ThePonceMassacre Museum is located at the intersection where the tragic event took place back in 1937. Right in front of the then headquarters of the Puerto Rican Nationalist movement, on a holy Palm Sunday, March the 21st.
It sadly commemorates the victims to one of the most violent chapters in the history of Puerto Rico.
Just a mere example of the repressive tactics and plain civil right violations to which the local population has been historically subjected (before and) after the 1898 American invasion.
An independent investigation by the US Commission for Civil Rights, led by the American Civil Liberties Union’s own Arthur Hays, concluded the events in fact constituted a massacre ultimately ordered by the US appointed military governor at the time, General Blanton Winship.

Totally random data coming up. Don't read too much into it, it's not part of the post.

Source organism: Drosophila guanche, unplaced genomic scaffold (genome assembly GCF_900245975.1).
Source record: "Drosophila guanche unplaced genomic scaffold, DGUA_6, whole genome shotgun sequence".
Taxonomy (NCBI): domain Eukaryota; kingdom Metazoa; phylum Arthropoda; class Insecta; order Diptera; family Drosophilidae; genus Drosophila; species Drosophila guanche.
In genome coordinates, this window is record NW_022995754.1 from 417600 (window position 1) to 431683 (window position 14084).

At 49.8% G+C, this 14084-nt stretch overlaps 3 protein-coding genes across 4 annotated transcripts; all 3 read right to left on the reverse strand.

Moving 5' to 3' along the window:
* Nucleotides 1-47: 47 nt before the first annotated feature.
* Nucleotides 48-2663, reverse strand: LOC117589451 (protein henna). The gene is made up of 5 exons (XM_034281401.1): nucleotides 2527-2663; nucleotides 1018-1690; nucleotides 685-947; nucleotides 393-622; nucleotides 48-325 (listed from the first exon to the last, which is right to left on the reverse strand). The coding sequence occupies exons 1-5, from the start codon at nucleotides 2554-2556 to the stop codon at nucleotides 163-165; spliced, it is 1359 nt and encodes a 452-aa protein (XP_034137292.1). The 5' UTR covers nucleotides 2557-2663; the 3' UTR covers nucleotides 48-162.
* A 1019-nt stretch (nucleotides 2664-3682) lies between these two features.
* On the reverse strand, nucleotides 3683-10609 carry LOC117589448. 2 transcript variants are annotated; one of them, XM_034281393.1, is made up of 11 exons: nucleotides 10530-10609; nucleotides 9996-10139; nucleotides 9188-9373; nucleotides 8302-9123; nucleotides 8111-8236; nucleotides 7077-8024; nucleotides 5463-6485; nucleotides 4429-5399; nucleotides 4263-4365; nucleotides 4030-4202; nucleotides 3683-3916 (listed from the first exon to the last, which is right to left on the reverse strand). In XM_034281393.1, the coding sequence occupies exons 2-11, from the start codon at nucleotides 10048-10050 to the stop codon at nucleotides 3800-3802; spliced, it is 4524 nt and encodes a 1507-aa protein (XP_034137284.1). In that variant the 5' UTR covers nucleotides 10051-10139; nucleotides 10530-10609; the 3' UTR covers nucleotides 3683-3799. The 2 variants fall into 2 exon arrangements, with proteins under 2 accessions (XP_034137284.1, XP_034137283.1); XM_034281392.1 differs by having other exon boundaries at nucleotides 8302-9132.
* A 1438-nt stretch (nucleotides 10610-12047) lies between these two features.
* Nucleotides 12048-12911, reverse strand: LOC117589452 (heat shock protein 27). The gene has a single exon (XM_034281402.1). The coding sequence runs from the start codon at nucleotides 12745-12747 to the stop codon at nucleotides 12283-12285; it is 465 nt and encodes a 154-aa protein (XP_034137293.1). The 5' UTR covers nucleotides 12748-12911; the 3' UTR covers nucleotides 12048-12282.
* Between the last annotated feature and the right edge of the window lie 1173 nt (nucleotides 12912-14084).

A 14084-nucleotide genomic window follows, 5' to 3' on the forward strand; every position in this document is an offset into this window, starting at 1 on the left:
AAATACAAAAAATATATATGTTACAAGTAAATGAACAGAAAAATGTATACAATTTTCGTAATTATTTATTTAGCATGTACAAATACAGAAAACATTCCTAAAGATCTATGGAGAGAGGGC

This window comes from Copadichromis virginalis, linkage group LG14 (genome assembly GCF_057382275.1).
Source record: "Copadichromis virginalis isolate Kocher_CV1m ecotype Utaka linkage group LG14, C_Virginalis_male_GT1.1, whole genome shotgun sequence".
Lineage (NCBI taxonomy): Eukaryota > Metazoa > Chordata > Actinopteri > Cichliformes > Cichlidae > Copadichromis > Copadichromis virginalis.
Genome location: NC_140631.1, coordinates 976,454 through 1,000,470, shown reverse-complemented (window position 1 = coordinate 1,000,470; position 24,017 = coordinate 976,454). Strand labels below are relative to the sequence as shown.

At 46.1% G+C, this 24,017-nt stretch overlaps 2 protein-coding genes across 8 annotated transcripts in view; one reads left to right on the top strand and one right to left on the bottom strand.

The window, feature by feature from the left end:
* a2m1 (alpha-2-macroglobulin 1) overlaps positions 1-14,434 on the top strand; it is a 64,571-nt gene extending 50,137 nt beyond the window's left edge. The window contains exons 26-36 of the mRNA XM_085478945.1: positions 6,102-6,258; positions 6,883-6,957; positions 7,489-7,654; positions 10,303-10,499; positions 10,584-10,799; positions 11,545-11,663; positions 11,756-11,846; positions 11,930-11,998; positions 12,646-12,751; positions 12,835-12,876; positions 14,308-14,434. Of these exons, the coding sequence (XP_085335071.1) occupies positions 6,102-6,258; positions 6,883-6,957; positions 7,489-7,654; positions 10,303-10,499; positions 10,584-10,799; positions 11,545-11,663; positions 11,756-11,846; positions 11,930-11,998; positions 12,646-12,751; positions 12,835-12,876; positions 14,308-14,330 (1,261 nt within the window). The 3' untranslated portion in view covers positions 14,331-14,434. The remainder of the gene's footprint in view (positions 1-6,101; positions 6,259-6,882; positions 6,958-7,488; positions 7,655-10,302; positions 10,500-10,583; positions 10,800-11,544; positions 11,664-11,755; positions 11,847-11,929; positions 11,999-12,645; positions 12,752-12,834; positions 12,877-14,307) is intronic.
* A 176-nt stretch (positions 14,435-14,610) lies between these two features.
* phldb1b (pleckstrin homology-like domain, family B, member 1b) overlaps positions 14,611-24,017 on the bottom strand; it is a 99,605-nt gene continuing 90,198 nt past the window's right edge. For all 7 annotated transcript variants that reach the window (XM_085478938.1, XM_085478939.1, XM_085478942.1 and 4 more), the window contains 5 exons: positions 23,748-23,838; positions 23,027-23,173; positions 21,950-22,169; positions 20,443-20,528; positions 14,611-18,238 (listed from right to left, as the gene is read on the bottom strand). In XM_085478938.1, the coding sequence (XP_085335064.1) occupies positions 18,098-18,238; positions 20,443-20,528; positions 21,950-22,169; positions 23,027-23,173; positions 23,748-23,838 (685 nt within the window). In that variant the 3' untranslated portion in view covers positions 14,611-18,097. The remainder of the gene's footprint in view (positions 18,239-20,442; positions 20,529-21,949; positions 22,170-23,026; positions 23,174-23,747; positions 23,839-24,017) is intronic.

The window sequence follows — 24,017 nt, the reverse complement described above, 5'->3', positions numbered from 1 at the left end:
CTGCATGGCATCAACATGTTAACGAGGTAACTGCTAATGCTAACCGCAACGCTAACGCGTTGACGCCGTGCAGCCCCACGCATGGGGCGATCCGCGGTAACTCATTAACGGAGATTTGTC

Up to 200 heavily armed men interrupted, with indiscriminate deadly fire, a peaceful pro-independence demonstration that provocatively had its permit withdrawn at the very last minute. The 15 minute entrapment ended with the death of 17 unarmed innocent civilians (including a woman and a 7 year old girl) plus well more than a hundred wounded, many of which were chased and shot or clubbed at the entrance of their own homes. No arms were found in the hands of the civilians wounded, nor on the dead ones.
The museum houses photographs and various artifacts from the
episode. A section is also dedicated to the Father of the Puerto Rican Nation, Harvard graduate and Ponce born, Dr. Pedro Albizu Campos. 787.844.9722 – WED thru SUN (8:30am-4:30pm) – FREE ADMISSION.
Check the following informative Democracy Now! clip upon the 70th anniversary of this tragic incident.
View the expanded version of our Ponce Map, and check the user friendly icons conveniently indicating the exact locations of all the Ponce attractions mentioned in your guide (opens in a new window).